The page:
Reflecting on my previous roles as a teacher, coach, and mentor, I have taught young people from all backgrounds of social life, culture, and diversity. The extreme difficulties and challenges I have faced came from within non-mainstream/alternative educational providers. Young people who attend non-mainstream provisions at times have had nowhere left to go, often becoming disengaged from their community and society they are left only to be forgotten, rotting away within the depth of the education system. They become disengaged through too much exposure to principles, practices of individual and group counselling thrown at them, and they still are not able to conform to society as the mode of a good citizen within schools. However, upon further self-reflection as an experienced youth worker and teacher I feel that my ethos and activities associated within my education, social and life skills have promoted a positive progression of dealing with certain disruptive behaviour.

This positive outlook is an alternative way as oppose to old fashioned disciplinarian methods. The social experiences and lifelong skills of working on international youth schemes I feel offer a distinctive pedagogy to not only learning academically but also learning about life in general. I believe in a form of restorative practice often sitting in a circle bringing the all parties together when students have made wrong choices. I do emphasise and acknowledge with the students that at times we can all make wrong choices. However, the realisation that most wrong choices can be resolved quickly without further escalation is always a good remedy for the students to become calm.

Ecclestone suggested that there isn’t anything wrong with young people invariably being seated in comfortable surroundings of chairs in circles taking part in games to mix the groups dynamics and building confidence to get students talking and disclosing personal aspects of their lives (Ecclestone). Circle sessions are often there to achieve calmness, reflection and restorative practice and forgiveness. However, often now circle times are also used to break down barriers and deliver knowledge. They are assessed through variety of competence-based checklists, and records of achievement within personal folders as part of the psychology of student’s behaviour (Ecclestone).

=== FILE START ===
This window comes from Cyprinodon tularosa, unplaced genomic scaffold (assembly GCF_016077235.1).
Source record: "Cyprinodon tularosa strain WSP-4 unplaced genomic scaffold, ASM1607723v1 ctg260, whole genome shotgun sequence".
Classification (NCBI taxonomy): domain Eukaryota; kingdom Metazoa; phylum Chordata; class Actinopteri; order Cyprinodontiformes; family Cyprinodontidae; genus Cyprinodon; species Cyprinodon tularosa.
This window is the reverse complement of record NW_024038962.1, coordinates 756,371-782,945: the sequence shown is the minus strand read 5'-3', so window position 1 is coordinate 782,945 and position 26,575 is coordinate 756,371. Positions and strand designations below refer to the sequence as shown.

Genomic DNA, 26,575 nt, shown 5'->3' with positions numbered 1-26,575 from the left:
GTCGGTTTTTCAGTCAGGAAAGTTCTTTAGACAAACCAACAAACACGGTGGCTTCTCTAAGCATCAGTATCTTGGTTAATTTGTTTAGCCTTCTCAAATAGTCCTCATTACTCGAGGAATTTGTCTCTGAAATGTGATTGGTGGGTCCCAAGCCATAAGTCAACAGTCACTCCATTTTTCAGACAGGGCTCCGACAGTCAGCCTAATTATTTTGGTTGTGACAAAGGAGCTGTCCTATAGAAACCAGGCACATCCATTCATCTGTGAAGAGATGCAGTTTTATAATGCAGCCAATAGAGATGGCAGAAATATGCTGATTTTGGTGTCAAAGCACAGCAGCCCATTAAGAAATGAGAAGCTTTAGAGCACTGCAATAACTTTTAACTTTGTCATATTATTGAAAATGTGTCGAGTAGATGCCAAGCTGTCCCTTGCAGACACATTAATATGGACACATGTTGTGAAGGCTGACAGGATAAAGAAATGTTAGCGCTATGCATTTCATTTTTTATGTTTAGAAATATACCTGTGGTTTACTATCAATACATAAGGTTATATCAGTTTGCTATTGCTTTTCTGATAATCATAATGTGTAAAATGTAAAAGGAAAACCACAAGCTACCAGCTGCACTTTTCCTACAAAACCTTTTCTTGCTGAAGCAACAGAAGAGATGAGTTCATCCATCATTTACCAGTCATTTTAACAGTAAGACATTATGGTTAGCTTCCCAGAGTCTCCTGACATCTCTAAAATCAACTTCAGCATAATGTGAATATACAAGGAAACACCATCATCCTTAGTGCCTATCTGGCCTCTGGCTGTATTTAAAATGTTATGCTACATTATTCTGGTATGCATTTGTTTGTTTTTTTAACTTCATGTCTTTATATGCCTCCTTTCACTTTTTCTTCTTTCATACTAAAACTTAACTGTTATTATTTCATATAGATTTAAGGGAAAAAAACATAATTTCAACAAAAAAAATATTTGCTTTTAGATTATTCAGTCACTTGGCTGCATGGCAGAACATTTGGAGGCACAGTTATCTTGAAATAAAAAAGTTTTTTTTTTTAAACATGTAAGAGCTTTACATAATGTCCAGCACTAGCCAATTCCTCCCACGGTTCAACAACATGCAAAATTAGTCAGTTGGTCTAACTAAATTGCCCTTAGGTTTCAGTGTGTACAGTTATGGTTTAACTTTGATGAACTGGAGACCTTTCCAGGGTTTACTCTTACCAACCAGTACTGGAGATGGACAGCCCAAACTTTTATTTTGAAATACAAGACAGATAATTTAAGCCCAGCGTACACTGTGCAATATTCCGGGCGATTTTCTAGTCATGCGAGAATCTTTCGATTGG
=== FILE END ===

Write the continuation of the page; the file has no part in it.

Often, these assessments are filled with portfolios that emphasised self-assessment, self-reflection as well as one to one tutorial, and depending on the curriculum have come to permeate teacher’s development activities too (Ecclestone). Circle sessions have gradually replaced liberal and general studies with communication studies and are now presented as personal social and health education (PHSE) (Ecclestone). FE colleges were therefore doing therapeutic circle time as a mainstream activity long before school (Ecclestone). Teachers are designing more sensitive approaches to teaching and assessment, asking students to fill in lesson evaluations about what methods and activities they like and do not like (Ecclestone).

Teachers today not only deliver the curriculum but now they read and comment on students’ reflective logs (Ecclestone). Teachers adopt an emotional focus for critical pedagogy, and as a result they are increasingly expected to identify and respond to students’ emotional needs (Ecclestone).

This is whereas a teacher I need to call upon all my experiences in dealing with disruptive behaviour.

However, there are times when things still do not go right and students for a variety amount of reasons will continue to make the wrong choices. This is whereas a teacher I need to call upon all my experiences in dealing with disruptive behaviour.

There are several psychological perspectives of theories to learning which we can investigate. However, for me the theories of Maslow are more attractive as his humanistic approach is to focus on the broader growth and development of the student as a whole person. So, in defining my role as not just a teacher but also a facilitator, a youth leader and mentor rather than in just a didactic manner I can easily be seen to take a more positive and appropriate approach for any of my students who may well have had only negative experiences of formal schooling. So, if any student that I teach are going to be successful for instance in their FE colleges, these students will need to establish a new mode of relationship with their teachers. So, the facilitative models such as the ‘Humanistic’ approach could be a more appropriate way in supporting students through difficult times.

However, there has been quite several critics of the humanistic approach, but for me ‘Maslow’s’ hierarchy of needs (Physiological, Safety, Social, Esteem needs and Self-actualisation) stands as perhaps the best example of a hypothesis that has been misapplied and indiscriminately used. However, Maslow’s theory does attempt to categorise motivation as a discrete, transferable quality or characteristic of the human being. Whereas instead the focus of educational research ought to be on different groups of learners and what factors make up their environmental, social, political in motivating or demotivating them.

To provide a short conclusion the relationship between student and tutor that offers a meaningful and positive model such as Maslow’s theory could be appropriate for the classroom or workshop. The importance of restorative communication, dialogue along with positive outcomes and interventions of Maslow’s theories could provide evidence in supporting behaviour management and as such for me continues to be a worthwhile topic for further discussion.

Peter Beacock MSc